Tom Sharpe with his wife Nancy and daughters Grace and Jemima in 1975.
Photograph: Dunne/Rex Features
TOM SHARPE REMEMBERED
His books had the mad plotting of PG Wodehouse and the black humour of Evelyn Waugh. Later, when I got to know him, I came to understand what drove him
The Guardian, Thursday 6 June 2013
When I was an undergraduate at Corpus Christi College, Cambridge in the early 1970s, an otherwise blissful life of indolence was occasionally blighted by the college's head porter, a pocket sergeant major of a man named Albert Jaggard. The 1960s had swept away most college rules. Those that were left – mostly relating to sex, drugs and alcohol – the authorities were too squeamish to enforce. So Jaggard, as head porter, made this his business. Like many bullies, he was a complex character, ferocious yet strangely loveable.
Those of us who nurtured secret aspirations for the literary life, would occasionally share the view that Jaggard was a figure "from fiction" or "should be in a novel". Then we discovered that this ambition had already been realised in a novel called Porterhouse Blue, in the immortal character of Skullion, by a savagely comic writer named Tom Sharpe, who died this week.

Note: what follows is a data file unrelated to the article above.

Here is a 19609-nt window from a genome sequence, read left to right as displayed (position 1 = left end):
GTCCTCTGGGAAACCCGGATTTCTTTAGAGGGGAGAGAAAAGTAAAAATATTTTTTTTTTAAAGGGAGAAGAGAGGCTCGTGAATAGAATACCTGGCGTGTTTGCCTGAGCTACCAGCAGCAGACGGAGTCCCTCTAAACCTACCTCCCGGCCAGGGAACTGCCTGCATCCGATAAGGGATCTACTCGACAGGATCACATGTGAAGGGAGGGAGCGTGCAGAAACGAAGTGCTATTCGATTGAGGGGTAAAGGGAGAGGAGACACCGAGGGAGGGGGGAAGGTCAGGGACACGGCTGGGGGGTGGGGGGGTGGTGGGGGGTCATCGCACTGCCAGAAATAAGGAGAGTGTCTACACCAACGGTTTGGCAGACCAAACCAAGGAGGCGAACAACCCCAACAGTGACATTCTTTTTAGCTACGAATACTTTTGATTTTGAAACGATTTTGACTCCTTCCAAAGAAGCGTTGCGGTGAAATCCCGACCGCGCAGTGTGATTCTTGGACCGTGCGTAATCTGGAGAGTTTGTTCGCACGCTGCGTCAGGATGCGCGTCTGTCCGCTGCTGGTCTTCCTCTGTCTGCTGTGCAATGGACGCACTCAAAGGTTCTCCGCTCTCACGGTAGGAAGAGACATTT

As a Corpus graduate, I became mildly addicted to Sharpe's comedies. They had some of the mad plotting of PG Wodehouse, the black humour of Evelyn Waugh – and something else (defined by Juvenal as essential to satire) called "savage indignation" (saeva indignatio).
Later, when I got to know him, I came to understand that what drove him was the resentful desperation of an outsider in a hurry. Sharpe first came to England from South Africa as a photographer. Through drive and talent, he broke into the English literary scene, and began to sell. One thing led to another. His books became bestsellers and he met and corresponded with his hero, Wodehouse.
For a while, he was spoken of as the heir to Wodehouse and Waugh. But Sharpe was too contrary to be comfortable with that kind of labelling. He retired to Spain (where his novels remain popular), and withdrew from the world of letters
When I came to write my biography of Wodehouse, I requested an interview and was rewarded with a wonderful sheaf of correspondence. Soon, we were in regular phone contact. The Tom Sharpe I knew was generous, acerbic, engaging, and full of wicked fun. Above all, he was supportive. He read my typescript in draft and made numerous suggestions. Long after the biography was published, he used to ring from Spain, after the siesta hour, to gossip, rant, reminisce – and amuse. I shall miss him.